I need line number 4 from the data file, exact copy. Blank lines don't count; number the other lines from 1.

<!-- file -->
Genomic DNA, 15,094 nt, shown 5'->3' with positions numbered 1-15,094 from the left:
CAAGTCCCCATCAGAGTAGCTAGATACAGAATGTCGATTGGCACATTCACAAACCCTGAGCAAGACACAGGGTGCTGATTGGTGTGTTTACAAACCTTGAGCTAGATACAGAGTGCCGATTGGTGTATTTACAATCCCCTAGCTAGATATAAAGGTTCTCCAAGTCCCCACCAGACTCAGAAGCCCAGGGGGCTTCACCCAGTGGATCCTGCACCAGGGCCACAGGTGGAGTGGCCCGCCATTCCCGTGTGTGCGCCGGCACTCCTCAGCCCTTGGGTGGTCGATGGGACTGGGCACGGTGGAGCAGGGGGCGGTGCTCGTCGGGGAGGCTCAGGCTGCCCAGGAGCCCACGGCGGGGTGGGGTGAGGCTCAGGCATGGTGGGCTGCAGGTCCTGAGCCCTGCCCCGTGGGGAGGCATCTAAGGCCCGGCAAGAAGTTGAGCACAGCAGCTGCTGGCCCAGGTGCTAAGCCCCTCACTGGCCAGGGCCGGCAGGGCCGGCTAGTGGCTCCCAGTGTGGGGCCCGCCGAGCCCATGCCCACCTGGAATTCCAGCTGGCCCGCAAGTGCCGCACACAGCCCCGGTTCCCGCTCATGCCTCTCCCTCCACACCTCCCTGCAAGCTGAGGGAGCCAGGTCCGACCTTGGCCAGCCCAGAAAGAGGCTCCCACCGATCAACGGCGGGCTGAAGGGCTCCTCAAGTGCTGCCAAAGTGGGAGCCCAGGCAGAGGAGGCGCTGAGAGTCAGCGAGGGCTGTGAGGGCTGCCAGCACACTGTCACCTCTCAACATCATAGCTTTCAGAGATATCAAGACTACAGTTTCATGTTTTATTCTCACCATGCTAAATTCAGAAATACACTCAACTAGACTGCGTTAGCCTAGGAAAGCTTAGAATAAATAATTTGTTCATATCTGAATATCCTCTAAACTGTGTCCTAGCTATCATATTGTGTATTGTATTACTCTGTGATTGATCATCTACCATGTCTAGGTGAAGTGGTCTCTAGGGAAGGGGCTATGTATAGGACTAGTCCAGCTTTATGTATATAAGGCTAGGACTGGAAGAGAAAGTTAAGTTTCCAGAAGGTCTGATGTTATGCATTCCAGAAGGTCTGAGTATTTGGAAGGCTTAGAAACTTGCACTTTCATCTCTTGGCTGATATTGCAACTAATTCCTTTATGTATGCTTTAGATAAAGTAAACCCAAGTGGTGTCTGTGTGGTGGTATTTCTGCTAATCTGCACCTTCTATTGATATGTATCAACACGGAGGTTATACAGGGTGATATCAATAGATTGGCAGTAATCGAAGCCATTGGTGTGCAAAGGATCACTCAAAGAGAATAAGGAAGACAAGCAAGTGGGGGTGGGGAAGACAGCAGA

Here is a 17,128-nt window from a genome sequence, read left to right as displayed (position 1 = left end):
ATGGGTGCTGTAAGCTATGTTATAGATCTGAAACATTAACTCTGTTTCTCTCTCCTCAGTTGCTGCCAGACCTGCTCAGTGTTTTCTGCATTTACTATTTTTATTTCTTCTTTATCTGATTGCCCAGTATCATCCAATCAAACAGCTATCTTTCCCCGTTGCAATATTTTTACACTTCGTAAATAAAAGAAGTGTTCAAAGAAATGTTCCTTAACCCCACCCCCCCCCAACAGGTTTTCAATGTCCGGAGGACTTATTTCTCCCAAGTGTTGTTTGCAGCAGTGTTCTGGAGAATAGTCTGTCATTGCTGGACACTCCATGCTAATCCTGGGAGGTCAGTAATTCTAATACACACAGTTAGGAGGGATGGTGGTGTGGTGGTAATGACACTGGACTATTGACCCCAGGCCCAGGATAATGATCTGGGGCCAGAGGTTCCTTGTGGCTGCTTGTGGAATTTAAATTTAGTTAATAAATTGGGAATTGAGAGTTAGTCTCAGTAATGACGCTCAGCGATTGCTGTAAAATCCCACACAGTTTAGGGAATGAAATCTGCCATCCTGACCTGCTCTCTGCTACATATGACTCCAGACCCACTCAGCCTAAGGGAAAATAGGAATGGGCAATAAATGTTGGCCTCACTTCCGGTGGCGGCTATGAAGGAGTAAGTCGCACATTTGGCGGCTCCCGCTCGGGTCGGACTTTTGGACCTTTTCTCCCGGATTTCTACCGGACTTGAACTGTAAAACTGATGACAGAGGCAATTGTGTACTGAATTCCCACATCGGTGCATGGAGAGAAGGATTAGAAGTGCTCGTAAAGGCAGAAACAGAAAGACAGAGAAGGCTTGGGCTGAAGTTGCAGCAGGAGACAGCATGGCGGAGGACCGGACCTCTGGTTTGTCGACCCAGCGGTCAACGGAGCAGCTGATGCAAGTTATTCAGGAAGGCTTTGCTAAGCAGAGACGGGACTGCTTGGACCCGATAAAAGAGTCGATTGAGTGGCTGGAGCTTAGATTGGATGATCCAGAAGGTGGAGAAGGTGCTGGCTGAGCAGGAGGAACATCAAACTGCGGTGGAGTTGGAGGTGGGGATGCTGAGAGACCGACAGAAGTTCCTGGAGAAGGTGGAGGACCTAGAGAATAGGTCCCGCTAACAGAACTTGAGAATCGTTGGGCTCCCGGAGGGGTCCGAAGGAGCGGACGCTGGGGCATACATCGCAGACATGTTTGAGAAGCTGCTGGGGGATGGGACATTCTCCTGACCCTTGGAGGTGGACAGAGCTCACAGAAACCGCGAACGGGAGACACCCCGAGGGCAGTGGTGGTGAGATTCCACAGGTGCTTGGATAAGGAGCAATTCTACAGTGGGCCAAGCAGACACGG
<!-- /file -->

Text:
ATGGGTGCTGTAAGCTATGTTATAGATCTGAAACATTAACTCTGTTTCTCTCTCCTCAGTTGCTGCCAGACCTGCTCAGTGTTTTCTGCATTTACTATTTTTATTTCTTCTTTATCTGATTGCCCAGTATCATCCAATCAAACAGCTATCTTTCCCCGTTGCAATATTTTTACACTTCGTAAATAAAAGAAGTGTTCAAAGAAATGTTCCTTAACCCCACCCCCCCCCAACAGGTTTTCAATGTCCGGAGGACTTATTTCTCCCAAGTGTTGTTTGCAGCAGTGTTCTGGAGAATAGTCTGTCATTGCTGGACACTCCATGCTAATCCTGGGAGGTCAGTAATTCTAATACACACAGTTAGGAGGGATGGTGGTGTGGTGGTAATGACACTGGACTATTGACCCCAGGCCCAGGATAATGATCTGGGGCCAGAGGTTCCTTGTGGCTGCTTGTGGAATTTAAATTTAGTTAATAAATTGGGAATTGAGAGTTAGTCTCAGTAATGACGCTCAGCGATTGCTGTAAAATCCCACACAGTTTAGGGAATGAAATCTGCCATCCTGACCTGCTCTCTGCTACATATGACTCCAGACCCACTCAGCCTAAGGGAAAATAGGAATGGGCAATAAATGTTGGCCTCACTTCCGGTGGCGGCTATGAAGGAGTAAGTCGCACATTTGGCGGCTCCCGCTCGGGTCGGACTTTTGGACCTTTTCTCCCGGATTTCTACCGGACTTGAACTGTAAAACTGATGACAGAGGCAATTGTGTACTGAATTCCCACATCGGTGCATGGAGAGAAGGATTAGAAGTGCTCGTAAAGGCAGAAACAGAAAGACAGAGAAGGCTTGGGCTGAAGTTGCAGCAGGAGACAGCATGGCGGAGGACCGGACCTCTGGTTTGTCGACCCAGCGGTCAACGGAGCAGCTGATGCAAGTTATTCAGGAAGGCTTTGCTAAGCAGAGACGGGACTGCTTGGACCCGATAAAAGAGTCGATTGAGTGGCTGGAGCTTAGATTGGATGATCCAGAAGGTGGAGAAGGTGCTGGCTGAGCAGGAGGAACATCAAACTGCGGTGGAGTTGGAGGTGGGGATGCTGAGAGACCGACAGAAGTTCCTGGAGAAGGTGGAGGACCTAGAGAATAGGTCCCGCTAACAGAACTTGAGAATCGTTGGGCTCCCGGAGGGGTCCGAAGGAGCGGACGCTGGGGCATACATCGCAGACATGTTTGAGAAGCTGCTGGGGGATGGGACATTCTCCTGACCCTTGGAGGTGGACAGAGCTCACAGAAACCGCGAACGGGAGACACCCCGAGGGCAGTGGTGGTGAGATTCCACAGGTGCTTGGATAAGGAGCAATTCTACAGTGGGCCAAGCAGACACGG